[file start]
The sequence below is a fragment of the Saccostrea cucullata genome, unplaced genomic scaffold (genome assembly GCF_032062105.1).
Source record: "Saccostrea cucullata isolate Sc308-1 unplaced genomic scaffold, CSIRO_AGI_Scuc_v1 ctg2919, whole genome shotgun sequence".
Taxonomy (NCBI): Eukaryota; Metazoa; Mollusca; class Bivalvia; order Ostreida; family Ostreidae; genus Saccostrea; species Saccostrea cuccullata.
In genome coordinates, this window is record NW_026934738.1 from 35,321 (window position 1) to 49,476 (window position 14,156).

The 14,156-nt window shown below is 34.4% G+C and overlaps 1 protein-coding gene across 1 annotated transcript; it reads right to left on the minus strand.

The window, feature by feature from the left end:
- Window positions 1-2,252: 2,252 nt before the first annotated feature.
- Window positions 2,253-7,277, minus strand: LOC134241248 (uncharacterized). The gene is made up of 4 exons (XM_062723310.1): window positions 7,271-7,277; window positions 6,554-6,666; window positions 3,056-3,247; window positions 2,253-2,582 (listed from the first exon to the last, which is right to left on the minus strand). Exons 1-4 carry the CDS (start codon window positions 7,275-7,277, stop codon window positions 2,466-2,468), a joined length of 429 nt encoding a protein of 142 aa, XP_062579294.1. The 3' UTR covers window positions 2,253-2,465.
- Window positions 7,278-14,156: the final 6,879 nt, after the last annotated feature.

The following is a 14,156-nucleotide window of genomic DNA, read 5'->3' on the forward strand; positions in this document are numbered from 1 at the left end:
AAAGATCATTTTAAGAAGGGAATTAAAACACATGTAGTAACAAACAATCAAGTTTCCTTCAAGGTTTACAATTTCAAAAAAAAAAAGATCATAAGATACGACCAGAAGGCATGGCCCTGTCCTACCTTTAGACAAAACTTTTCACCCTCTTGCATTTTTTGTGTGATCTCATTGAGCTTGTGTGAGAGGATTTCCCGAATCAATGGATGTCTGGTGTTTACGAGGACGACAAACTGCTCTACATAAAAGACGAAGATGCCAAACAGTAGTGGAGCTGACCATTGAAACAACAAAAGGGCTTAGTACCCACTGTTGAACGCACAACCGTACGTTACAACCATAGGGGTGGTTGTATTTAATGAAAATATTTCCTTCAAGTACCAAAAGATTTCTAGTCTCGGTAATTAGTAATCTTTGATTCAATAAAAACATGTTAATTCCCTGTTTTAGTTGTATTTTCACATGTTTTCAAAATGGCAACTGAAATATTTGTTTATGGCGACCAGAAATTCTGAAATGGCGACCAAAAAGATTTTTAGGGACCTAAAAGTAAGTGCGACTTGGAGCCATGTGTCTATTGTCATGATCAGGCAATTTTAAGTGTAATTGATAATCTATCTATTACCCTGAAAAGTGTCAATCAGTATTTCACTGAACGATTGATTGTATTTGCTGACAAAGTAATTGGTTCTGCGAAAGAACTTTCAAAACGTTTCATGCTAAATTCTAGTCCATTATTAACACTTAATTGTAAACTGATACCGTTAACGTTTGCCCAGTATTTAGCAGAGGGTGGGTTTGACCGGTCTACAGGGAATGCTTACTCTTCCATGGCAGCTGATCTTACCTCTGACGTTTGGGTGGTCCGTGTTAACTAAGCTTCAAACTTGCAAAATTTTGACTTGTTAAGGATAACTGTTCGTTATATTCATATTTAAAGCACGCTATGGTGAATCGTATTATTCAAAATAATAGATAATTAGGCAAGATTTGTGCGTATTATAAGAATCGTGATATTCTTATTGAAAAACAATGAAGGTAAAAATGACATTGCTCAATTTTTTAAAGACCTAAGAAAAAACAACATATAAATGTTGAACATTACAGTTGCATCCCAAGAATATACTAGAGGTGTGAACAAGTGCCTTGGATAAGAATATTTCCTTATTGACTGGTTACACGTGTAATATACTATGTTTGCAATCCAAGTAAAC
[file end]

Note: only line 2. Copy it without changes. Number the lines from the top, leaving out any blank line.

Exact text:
Source record: "Saccostrea cucullata isolate Sc308-1 unplaced genomic scaffold, CSIRO_AGI_Scuc_v1 ctg2919, whole genome shotgun sequence".